Like smoke from shafts of the abyss, like drizzling rain flipped into reverse gravity, the spiralling cones of flying ants pour tentatively skywards. Each individual ant appears at first to be frail and bewildered but quickly becomes absorbed into the wider context – a delirious, hypnotic choreography of love and death. Today is the day the queen ants are emerging from the nest to begin their nuptial flight.
Most ants in a colony are infertile females (workers). The queen is the only fertile female and all the ants are her offspring. Every year, some of her eggs produce winged ants (alates). The male alates (drones) and female alates (queens) all leave the nest at the same time and the queens release pheromones designed to attract a partner. Smaller and less conspicuous, the drones fly up alongside and mount the queens in the air, but the actual mating process often takes place on the ground.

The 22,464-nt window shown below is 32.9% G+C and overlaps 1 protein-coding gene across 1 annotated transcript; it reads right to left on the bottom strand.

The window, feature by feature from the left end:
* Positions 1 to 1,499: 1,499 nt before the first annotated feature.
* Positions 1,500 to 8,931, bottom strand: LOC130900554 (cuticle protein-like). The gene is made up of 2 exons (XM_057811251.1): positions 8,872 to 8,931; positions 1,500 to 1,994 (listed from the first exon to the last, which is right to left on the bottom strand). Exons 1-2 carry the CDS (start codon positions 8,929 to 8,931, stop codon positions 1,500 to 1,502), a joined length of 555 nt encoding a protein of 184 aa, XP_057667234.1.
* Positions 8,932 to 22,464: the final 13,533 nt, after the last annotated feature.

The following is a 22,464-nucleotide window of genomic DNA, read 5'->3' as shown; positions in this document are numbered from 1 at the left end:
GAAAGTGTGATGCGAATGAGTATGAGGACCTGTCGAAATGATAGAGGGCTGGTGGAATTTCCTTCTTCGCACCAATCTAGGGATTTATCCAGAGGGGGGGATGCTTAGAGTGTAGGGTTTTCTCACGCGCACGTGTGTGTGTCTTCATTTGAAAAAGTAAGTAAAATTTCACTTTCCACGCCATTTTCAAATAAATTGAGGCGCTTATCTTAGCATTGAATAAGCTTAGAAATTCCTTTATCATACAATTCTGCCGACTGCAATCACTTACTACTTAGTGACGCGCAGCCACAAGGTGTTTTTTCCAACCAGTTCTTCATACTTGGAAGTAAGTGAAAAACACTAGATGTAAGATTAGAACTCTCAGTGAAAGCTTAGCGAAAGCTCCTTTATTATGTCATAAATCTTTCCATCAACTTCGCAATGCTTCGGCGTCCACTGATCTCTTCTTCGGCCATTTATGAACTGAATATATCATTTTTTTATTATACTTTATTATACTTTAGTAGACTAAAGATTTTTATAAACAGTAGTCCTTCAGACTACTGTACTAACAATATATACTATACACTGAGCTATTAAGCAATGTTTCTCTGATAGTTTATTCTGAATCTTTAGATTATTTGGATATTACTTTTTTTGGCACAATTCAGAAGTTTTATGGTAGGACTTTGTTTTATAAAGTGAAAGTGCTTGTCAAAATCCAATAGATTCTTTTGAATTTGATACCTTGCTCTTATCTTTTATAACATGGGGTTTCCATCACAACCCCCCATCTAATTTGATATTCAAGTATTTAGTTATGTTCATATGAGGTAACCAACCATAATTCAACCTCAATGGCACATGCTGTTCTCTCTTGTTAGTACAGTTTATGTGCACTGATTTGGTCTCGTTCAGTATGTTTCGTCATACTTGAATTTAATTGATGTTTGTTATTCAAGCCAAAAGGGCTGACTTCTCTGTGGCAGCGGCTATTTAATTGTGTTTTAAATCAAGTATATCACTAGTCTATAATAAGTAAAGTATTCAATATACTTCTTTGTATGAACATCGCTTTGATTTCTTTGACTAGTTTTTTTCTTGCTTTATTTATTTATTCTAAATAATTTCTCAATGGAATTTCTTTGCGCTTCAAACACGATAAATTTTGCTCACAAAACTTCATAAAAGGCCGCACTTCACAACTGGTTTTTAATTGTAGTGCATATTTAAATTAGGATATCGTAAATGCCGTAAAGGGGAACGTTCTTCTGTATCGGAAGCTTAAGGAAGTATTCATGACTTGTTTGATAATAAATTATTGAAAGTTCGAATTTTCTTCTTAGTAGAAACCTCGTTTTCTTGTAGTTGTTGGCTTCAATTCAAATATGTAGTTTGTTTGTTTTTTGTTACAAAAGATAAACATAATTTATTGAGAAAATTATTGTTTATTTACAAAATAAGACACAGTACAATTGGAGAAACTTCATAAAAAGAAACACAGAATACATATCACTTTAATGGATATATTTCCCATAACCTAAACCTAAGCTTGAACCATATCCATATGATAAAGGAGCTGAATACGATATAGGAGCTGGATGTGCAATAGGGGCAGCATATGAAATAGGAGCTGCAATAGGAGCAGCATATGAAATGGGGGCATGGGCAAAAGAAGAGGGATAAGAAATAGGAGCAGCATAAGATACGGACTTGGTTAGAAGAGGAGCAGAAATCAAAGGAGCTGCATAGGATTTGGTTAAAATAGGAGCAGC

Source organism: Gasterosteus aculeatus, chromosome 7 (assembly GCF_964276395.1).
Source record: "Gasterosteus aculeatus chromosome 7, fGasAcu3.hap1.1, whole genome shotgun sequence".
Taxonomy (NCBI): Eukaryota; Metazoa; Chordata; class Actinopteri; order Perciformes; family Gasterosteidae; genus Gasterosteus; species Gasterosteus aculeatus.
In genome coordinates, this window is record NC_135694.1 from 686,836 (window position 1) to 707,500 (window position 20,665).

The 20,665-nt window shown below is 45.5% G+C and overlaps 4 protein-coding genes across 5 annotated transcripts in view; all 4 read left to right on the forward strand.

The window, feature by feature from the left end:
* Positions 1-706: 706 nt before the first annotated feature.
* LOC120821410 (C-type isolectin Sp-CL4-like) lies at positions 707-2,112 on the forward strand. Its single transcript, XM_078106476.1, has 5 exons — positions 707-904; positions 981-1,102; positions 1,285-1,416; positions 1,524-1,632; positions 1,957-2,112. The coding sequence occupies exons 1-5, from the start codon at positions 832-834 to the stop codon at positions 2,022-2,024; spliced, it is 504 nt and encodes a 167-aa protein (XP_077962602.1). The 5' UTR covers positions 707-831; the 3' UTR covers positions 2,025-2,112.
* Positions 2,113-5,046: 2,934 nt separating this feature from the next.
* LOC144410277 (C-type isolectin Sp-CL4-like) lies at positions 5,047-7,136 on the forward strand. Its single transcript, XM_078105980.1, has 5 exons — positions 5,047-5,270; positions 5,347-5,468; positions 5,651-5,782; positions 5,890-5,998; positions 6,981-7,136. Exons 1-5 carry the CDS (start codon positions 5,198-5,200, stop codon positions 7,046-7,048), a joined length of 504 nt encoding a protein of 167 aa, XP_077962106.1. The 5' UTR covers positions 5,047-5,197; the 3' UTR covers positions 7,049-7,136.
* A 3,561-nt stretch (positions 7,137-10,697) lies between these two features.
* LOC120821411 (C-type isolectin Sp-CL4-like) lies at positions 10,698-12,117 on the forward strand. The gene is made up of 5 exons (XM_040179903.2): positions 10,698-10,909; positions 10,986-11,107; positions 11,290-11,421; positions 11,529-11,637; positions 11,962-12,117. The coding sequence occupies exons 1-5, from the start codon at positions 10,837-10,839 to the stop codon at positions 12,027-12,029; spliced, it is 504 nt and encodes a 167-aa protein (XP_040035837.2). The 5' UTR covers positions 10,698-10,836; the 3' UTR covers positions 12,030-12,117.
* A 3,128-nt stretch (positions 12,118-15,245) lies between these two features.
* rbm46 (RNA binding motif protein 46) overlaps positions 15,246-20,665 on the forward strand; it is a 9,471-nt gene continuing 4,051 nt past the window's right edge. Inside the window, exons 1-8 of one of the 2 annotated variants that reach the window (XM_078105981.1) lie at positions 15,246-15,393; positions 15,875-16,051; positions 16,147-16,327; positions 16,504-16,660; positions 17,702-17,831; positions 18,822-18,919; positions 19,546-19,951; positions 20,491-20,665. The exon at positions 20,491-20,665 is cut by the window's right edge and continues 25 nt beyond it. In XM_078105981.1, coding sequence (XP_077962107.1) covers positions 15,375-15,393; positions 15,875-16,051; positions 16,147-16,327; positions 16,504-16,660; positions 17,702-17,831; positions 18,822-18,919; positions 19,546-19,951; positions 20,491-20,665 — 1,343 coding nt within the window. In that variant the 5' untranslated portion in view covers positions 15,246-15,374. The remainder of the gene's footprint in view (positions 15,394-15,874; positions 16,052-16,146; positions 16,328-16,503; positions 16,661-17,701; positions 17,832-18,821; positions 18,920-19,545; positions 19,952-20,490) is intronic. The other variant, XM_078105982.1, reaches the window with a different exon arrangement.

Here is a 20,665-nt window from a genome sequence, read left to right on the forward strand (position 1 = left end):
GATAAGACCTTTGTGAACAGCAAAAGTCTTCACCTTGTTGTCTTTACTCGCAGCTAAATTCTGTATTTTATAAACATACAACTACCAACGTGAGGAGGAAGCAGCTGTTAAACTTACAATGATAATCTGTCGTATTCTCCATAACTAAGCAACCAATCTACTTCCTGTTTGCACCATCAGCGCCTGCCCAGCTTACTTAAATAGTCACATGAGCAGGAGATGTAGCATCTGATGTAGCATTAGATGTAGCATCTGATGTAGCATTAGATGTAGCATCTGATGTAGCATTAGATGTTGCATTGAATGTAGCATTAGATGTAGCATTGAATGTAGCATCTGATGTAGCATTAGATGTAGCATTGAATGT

The sole function of the drone is to mate with a queen in nuptial flight. He enjoys the briefest moment of passion before his genitalia gruesomely explodes in the female (he quickly dies after mating). The queens lose their wings and attempt to start a new ant colony.
The phenomenon occurs when the time of year (usually July) and weather conditions such as temperature, humidity and wind speed are just right. Flocks of birds can often be seen gorging on the airborne feast.